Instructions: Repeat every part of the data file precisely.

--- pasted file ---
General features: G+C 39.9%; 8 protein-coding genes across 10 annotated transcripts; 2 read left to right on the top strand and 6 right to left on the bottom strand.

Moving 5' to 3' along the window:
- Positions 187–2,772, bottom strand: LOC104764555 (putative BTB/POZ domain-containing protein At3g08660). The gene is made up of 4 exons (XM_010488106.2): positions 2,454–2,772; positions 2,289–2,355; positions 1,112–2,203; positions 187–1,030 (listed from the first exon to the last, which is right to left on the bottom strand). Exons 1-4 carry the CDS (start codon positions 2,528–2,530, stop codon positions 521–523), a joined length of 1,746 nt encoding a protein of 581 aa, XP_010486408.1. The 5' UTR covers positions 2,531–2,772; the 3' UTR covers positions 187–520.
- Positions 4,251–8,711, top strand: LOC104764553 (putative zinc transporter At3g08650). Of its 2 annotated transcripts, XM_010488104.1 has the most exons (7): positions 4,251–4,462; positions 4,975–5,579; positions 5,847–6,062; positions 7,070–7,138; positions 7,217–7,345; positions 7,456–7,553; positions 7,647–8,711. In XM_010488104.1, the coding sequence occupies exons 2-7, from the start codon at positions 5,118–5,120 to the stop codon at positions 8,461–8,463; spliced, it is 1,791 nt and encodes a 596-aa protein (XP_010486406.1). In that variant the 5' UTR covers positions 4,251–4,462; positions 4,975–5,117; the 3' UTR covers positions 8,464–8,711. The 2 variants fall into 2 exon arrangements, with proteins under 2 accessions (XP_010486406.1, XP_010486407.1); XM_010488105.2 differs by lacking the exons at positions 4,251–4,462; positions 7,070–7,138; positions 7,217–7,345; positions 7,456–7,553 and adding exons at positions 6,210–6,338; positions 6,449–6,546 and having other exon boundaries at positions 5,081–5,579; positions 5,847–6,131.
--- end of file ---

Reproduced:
General features: G+C 39.9%; 8 protein-coding genes across 10 annotated transcripts; 2 read left to right on the top strand and 6 right to left on the bottom strand.

Moving 5' to 3' along the window:
- Positions 187–2,772, bottom strand: LOC104764555 (putative BTB/POZ domain-containing protein At3g08660). The gene is made up of 4 exons (XM_010488106.2): positions 2,454–2,772; positions 2,289–2,355; positions 1,112–2,203; positions 187–1,030 (listed from the first exon to the last, which is right to left on the bottom strand). Exons 1-4 carry the CDS (start codon positions 2,528–2,530, stop codon positions 521–523), a joined length of 1,746 nt encoding a protein of 581 aa, XP_010486408.1. The 5' UTR covers positions 2,531–2,772; the 3' UTR covers positions 187–520.
- Positions 4,251–8,711, top strand: LOC104764553 (putative zinc transporter At3g08650). Of its 2 annotated transcripts, XM_010488104.1 has the most exons (7): positions 4,251–4,462; positions 4,975–5,579; positions 5,847–6,062; positions 7,070–7,138; positions 7,217–7,345; positions 7,456–7,553; positions 7,647–8,711. In XM_010488104.1, the coding sequence occupies exons 2-7, from the start codon at positions 5,118–5,120 to the stop codon at positions 8,461–8,463; spliced, it is 1,791 nt and encodes a 596-aa protein (XP_010486406.1). In that variant the 5' UTR covers positions 4,251–4,462; positions 4,975–5,117; the 3' UTR covers positions 8,464–8,711. The 2 variants fall into 2 exon arrangements, with proteins under 2 accessions (XP_010486406.1, XP_010486407.1); XM_010488105.2 differs by lacking the exons at positions 4,251–4,462; positions 7,070–7,138; positions 7,217–7,345; positions 7,456–7,553 and adding exons at positions 6,210–6,338; positions 6,449–6,546 and having other exon boundaries at positions 5,081–5,579; positions 5,847–6,131.